Corey Robinson growing into football star, Renaissance man (cont.)
Not everyone came just for Corey. Running back Seth Kelley and defensive tackle Ben Adams received attention from small schools, but Corey alone received an invitation to attend the U.S. Army National Combine, a showcase for 500 of the nation's best underclassmen in San Antonio.
Modeled after the NFL combine, the high school version puts players through three days of testing and drills before college scouts. A dossier on each athlete develops, showing height, weight, reach, time in the 40-yard dash and so on. Players are rewarded with apparel, gear and a ticket to the U.S. All-American Bowl, a nationally televised high school all-star game.
The speed and athleticism on the Alamodome turf was dazzling. "I was a little intimidated," David says. "There were all these fast, really talented kids who had been playing since they were little."
Then there was Corey, a newbie. He didn't record the fastest time over 40 yards, clocking a best of 4.6 seconds, or run the best routes. But he proved his skills against the nation's best cornerbacks. Corey caught every pass thrown to him, and there weren't many who could out jump him. The combine provided perspective for a teen who plays against few Division I prospects in the Texas Association of Private and Parochial Schools.
"I've never seen so many good wide receivers," he says. "I wasn't the best one there but at least I could play with them. It was a learning experience."
Corey blended with hundreds of others, but his 7-1 father stood out. Reporters swooped in for interviews and the retired San Antonio Spur known as The Admiral obliged, beaming like a proud father in the Alamodome. The following morning, Corey's combine appearance drew a brief mention in the Express-News, which dubbed him, "Little Admiral."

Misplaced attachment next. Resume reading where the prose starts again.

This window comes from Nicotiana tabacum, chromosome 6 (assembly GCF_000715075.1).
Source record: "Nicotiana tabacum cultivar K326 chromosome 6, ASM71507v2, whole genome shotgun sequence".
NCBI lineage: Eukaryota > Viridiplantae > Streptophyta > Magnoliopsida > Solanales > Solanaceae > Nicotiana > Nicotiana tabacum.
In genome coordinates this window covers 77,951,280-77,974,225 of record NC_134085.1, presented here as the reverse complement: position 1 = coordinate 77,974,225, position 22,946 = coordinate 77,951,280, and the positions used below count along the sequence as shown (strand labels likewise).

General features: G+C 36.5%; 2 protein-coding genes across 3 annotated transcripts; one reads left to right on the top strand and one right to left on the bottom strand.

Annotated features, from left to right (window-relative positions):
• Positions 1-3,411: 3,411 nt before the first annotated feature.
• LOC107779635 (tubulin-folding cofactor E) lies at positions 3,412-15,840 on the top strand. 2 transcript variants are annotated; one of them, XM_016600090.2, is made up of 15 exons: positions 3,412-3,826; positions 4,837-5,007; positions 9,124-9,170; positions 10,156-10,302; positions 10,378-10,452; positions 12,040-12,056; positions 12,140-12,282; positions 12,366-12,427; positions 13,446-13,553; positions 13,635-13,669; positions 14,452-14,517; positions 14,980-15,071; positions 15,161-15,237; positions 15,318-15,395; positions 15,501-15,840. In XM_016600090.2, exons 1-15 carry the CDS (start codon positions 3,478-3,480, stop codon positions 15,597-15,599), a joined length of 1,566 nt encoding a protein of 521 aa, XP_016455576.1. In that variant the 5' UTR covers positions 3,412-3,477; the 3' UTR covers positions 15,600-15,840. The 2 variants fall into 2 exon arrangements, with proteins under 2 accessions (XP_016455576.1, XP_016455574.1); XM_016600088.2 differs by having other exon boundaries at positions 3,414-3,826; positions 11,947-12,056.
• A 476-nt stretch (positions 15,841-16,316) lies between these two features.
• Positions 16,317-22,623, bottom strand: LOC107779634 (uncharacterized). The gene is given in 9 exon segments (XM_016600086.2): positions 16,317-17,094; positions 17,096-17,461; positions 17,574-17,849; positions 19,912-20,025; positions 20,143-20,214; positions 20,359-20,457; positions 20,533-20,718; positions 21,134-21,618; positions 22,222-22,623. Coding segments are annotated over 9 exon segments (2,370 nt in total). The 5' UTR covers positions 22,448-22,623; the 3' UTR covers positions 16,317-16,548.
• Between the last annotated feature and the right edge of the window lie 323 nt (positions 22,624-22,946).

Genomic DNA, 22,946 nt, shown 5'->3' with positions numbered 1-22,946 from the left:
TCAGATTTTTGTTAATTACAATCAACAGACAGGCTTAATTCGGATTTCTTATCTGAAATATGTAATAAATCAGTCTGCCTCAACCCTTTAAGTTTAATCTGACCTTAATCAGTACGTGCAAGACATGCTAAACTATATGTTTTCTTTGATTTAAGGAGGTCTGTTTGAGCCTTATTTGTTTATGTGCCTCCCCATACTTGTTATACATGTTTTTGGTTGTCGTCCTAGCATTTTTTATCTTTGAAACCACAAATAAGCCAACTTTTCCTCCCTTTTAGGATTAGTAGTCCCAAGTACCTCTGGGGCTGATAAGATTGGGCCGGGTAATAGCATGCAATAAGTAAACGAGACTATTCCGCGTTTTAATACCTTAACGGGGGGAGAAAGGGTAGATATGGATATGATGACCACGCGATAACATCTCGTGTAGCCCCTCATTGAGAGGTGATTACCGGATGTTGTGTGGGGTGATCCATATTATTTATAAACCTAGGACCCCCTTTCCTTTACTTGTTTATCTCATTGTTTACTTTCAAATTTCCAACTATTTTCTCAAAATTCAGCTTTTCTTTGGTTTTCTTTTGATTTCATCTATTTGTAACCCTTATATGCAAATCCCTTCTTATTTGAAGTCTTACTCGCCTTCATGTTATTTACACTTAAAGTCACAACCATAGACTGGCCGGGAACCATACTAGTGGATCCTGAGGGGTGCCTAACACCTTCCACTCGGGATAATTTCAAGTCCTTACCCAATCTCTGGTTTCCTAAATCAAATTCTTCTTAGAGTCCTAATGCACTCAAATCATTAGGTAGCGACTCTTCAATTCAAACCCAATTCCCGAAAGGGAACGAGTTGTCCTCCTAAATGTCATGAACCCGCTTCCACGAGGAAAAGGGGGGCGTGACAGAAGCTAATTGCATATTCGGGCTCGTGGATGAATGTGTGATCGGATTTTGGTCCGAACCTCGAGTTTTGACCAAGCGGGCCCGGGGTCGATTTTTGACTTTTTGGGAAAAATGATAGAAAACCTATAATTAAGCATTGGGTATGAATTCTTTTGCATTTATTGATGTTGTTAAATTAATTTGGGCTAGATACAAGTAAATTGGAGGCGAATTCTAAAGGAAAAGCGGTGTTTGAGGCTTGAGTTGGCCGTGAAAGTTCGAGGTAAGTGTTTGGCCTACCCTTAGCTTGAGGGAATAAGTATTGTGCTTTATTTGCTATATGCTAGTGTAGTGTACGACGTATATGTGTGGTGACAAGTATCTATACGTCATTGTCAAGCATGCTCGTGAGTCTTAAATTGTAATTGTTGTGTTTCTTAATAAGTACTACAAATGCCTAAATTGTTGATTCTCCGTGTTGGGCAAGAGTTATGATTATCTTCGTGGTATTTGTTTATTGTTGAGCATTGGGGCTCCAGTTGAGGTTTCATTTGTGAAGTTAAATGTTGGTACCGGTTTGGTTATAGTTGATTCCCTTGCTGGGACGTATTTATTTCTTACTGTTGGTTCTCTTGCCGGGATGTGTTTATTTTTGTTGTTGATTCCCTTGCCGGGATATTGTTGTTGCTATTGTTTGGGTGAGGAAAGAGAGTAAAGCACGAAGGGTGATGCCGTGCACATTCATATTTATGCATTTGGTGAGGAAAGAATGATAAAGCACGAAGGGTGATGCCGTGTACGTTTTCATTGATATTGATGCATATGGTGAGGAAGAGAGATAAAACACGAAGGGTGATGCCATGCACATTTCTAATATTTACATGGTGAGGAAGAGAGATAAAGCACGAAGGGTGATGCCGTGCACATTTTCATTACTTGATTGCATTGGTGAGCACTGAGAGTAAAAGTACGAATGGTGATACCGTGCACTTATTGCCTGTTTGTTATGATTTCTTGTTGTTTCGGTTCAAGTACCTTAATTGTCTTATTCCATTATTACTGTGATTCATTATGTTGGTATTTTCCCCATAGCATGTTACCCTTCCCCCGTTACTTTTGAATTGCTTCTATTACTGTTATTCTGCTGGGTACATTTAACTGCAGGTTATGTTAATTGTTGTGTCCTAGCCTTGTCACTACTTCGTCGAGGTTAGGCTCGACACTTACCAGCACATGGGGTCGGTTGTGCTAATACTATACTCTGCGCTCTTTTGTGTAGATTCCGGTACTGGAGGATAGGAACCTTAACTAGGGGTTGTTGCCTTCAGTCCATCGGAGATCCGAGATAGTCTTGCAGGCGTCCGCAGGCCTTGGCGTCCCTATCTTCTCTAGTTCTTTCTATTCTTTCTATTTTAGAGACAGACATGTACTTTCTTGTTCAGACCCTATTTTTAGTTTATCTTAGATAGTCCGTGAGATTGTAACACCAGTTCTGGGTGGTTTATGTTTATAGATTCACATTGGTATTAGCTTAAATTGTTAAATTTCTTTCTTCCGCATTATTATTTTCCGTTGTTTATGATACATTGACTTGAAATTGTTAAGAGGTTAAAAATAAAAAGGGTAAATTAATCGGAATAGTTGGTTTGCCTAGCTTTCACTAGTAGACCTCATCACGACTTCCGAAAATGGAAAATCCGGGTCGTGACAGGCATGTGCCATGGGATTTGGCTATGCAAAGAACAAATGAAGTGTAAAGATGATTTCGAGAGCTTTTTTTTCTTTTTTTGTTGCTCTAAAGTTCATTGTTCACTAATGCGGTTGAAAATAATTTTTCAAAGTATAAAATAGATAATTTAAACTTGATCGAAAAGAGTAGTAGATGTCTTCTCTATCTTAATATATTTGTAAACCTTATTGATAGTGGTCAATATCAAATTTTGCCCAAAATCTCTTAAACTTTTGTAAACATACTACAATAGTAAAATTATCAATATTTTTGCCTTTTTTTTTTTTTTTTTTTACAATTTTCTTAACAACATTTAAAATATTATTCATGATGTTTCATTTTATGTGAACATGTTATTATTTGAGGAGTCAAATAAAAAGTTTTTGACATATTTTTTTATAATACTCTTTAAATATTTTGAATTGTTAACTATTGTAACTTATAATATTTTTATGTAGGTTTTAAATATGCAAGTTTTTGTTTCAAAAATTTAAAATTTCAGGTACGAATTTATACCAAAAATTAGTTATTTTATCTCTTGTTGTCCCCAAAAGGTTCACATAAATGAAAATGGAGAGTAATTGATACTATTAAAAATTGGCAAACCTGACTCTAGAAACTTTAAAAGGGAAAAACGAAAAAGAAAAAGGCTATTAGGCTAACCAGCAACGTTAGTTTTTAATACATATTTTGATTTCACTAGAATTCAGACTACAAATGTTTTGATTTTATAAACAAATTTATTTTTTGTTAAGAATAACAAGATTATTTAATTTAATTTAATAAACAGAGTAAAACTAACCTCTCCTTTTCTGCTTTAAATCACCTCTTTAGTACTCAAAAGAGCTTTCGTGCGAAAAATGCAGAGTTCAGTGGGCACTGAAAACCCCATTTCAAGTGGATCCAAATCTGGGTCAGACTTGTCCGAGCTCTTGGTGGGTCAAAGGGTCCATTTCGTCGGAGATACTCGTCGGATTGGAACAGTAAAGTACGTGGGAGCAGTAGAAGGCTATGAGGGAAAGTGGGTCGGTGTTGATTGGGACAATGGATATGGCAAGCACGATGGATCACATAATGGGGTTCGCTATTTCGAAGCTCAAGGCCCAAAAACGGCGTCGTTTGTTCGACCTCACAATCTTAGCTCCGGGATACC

The Little Admiral impressed Northwestern, Vanderbilt and Rice. Air Force and the U.S. Naval Academy also expressed interest. Stanford will send a coach to scout Corey during spring football. The University of Texas at San Antonio watches closely. A strong senior season may yield offers from larger schools.
What a turn of events. Less than a year ago, Corey was focused on Annapolis. On every visit with his father, Corey enjoyed the campus, the culture, the atmosphere of Navy football games. He even enjoyed meeting his father's friends at a 25-year reunion. "They're all really successful," Corey says.
The future plebe, however, became a prospect. On Nov. 10 against Fort Bend Christian, Corey sprinted down the right sideline toward the end zone. The spiral from sophomore quarterback Turner Goudge soared high and a bit left. Corey rose over his defender, as if reaching for an alley-oop, made a fingertip catch and fell in for the score.
The spectacular became routine. The calls from Texas and Kansas, the overtures from Stanford and Northwestern, were impossible to ignore. "Dad, what should I do?"
The Admiral smiled. Corey has options at 16 David never had at 18. Dad played one year of high school basketball in Virginia, made all-district and graduated virtually unnoticed, a 6-7 math geek who scored 1320 on his SAT.
It's a long way from 16 and high school to 22 and the NFL. But Corey wants to take a chance.
The five-year service commitment the Naval Academy requires would make him 27 before he could play pro ball. The Navy made an exception for David, allowing him to serve only two years as a submarine base engineer before releasing him to the NBA. But exceptions are rarely granted. "My dad was fortunate," Corey says. "I don't know if that could happen to me."